What brings these two images, Nativity and Crucifixion, together? The sense that to some degree they make the same point: God’s redemptive love shown in humility and self-giving. Ludolph of Saxony made this explicit by seeing in the Nativity the real starting point of the Passion story. This isn’t universal, to be sure; for most others, it was Jesus’s agony in the Garden of Gethsemane that starts the Passion story; for others, the judgment before Pilate. Some even go back as to include the Last Supper and Jesus’s long farewell speech. But Ludolph, and those influenced by him, take the longer view, and look all the way back to the beginning, and claim the Nativity itself as the start of the Passion story.

In a world such as ours, which separates so strongly and defensively the joy of living from the fear of dying, to claim that Jesus was one who—quintessentially—was born in order to die, can seem shocking and morbid to moderns. Surely no one could see in the infant in the manger a child-sacrifice as of old? Surely God had brought us out of that terrible mindset and into a new paradigm of life and death and life to come? But the child of Bethlehem, the center of the story and the picture, framed and encompassed by the wood of the manger, was from his birth the very Son whose life would both end and be fulfilled on a wooden cross on Calvary—from the grotto to the windswept hill in a single short lifetime.

And there it is. Mary, giving birth in pain, in the discomfort and uncertainly of a stable, far from home and her kinfolk, represents the unlikely fact that God’s work of salvation would be completed through humble people in humble places. The grieving Mary at the cross, about to lose her son, and still, by our standards, relatively young—most likely not past fifty—is every mother who outlives a child. Her grief on Calvary, like her joy at Bethlehem, is part of an ancient human story that touches every woman who bears or loses a child, indeed every parent.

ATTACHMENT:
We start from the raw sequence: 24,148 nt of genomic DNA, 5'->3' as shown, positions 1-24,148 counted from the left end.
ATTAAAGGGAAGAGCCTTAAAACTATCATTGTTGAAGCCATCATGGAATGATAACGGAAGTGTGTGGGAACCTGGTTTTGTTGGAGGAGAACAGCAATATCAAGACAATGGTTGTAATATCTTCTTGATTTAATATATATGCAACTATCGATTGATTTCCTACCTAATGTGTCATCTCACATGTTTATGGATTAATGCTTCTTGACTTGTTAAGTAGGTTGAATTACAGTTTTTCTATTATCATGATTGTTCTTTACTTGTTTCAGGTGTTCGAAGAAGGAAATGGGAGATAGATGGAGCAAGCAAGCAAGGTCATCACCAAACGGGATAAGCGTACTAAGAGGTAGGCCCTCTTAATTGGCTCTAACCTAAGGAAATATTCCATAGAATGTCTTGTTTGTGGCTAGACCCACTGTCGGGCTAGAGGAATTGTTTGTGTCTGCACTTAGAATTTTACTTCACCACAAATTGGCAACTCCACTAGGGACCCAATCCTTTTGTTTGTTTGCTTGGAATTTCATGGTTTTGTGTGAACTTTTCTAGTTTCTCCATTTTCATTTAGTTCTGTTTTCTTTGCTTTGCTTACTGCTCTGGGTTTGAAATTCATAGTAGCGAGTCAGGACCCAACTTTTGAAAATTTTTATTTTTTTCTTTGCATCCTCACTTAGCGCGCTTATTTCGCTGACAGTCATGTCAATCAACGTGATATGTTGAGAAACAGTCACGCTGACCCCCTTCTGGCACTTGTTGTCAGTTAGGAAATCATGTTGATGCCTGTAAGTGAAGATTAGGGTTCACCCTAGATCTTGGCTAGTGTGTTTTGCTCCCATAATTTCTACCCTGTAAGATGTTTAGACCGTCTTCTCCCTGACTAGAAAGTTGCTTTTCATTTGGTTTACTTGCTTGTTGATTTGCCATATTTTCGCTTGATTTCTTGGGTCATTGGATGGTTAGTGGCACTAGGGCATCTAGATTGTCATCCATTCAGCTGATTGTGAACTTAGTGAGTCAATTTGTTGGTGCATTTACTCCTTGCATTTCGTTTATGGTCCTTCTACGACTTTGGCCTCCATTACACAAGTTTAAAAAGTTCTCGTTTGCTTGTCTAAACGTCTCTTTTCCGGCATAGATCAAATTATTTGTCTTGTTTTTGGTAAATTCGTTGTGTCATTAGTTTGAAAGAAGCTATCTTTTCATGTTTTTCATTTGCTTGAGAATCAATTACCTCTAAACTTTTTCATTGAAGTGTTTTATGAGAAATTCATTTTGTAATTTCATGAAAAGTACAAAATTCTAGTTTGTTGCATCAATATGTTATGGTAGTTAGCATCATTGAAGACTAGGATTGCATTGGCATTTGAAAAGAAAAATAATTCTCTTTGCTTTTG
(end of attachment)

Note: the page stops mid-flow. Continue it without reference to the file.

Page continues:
Some medieval writers, including Ludolph, make it very explicit: the Passion of Christ begins with his human birth, in pain and blood; or in his circumcision in the flesh, where a drop of blood shed becomes a foreshadowing and the first of the wounds to come. We modern folk can take this into our own context and discover its parallels now—seeing in this story an unexpected, maybe even unwanted, birth in an inconvenient place; a flight as refugees from their homeland to an inhospitable neighboring country; and the challenges of being different in a traditional society. All of these disadvantaged the infant Jesus and his small family, just as millions suffer today.

Martin Luther, though not inclined to draw the line from the manger to the cross as directly as Ludolph, nonetheless used the Nativity story just over a century later to emphasize the completeness of Jesus’s coming in the flesh. No theologian but Luther has ever used in such a colorful way Jesus’s soiled diapers as a sign of God’s complete self-giving in the Incarnation—an earthy touch we can still appreciate. Luther drank deeply at the well of late-medieval Passion piety, and described both the Nativity and the Passion with vivid detail in his sermons for the seasons of Christmas and Lent in word pictures that still have the capacity to surprise and engage the reader’s emotions.